On it part, the CPI(M) admits that some of the party leaders and workers have been involved in corruption. “We take prompt action against them. It is the RSS and the BJP that have been using money power to woo voters and influence them with rhetoric,” the party’s state secretary Bijan Dhar tells Outlook. According to another CPI(M) leader, the BJP is taking advantage of the sense of being wronged that the tribals have been playing on the sentiment to create deeper fissures between them and the Bengalis who comprise 68 per cent of Tripura’s 45 lakh population.
It is more than apparent that the CPI(M) is shaken by the exponential growth of the BJP in such a short time. In his rallies, CM Sarkar takes pains to tell the electorate that they should not vote for the “divisive” BJP that can “destroy the moral fabric of the state”. The BJP’s main target is to destroy the Left, he adds.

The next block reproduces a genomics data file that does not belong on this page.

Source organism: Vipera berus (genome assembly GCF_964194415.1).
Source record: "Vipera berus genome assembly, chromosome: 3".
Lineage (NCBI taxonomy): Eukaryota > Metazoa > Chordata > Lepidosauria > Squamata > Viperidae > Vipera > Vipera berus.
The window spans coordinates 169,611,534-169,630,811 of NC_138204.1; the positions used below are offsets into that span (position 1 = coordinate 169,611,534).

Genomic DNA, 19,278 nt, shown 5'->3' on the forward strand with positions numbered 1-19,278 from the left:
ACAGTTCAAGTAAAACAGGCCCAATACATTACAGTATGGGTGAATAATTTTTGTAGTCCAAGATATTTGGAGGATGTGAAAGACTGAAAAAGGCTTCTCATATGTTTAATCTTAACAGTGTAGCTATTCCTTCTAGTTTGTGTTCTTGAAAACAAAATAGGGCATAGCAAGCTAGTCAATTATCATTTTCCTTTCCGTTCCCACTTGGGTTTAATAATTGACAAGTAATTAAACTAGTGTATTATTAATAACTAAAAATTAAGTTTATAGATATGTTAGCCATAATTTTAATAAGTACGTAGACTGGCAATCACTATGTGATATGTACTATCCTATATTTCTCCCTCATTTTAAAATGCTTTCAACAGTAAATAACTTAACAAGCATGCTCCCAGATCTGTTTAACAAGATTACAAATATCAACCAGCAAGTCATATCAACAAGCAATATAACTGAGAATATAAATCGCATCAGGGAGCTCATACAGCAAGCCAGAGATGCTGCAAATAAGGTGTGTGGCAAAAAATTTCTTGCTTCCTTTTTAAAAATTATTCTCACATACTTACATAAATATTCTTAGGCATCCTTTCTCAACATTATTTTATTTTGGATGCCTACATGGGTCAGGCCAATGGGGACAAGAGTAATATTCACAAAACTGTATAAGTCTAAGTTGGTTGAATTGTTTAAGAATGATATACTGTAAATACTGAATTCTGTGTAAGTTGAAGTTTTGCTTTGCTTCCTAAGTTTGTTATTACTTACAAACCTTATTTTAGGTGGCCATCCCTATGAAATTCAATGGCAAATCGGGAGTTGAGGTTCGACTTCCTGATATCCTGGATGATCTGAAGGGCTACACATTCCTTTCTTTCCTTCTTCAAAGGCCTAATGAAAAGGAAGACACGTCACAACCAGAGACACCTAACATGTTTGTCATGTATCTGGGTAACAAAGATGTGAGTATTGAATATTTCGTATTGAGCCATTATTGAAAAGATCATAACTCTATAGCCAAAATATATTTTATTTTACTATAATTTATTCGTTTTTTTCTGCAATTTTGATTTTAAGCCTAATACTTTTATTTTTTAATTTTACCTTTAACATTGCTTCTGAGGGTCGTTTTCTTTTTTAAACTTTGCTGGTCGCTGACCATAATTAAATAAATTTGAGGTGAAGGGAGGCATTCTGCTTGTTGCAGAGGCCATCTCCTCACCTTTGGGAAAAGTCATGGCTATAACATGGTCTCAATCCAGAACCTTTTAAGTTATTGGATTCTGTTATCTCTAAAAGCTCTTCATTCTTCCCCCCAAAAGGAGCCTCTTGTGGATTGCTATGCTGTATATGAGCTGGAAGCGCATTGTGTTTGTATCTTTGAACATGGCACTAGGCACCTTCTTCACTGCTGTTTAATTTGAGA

There, Sarkar is not way off the mark: Tripura is only one of the two remaining Left-ruled states (the other being Kerala). A win in Tripura, if it happens, will all the more satisfy the BJP since it is a direct ideological fight in the state.
A poll rally in Agartala by BJP national president Amit Shah
While the RSS is not that strong in the state, the BJP’s Deodhar says the Vanvasi Kalyan Ashram had been a presence in the tribal areas. The party is paying special attention to the tribal voters who constitute a third of the state’s population and have largely remained under-developed. To make a dent in tribal areas, the BJP has allied with the Indigenous People’s Front of Tripura (IPFT), a party with a presence in the state’s tribal belt. Even as CM Sarkar dubs this alliance “Machiavellian”, alleging the IPFT has linkages with an extremist group, the saffron party is upbeat about its prospects in the tribal belt that has traditionally voted for the CPI(M). North Eastern Democratic Alliance convenor Himanta Biswa Sarma played a crucial role in stitching up the alliance.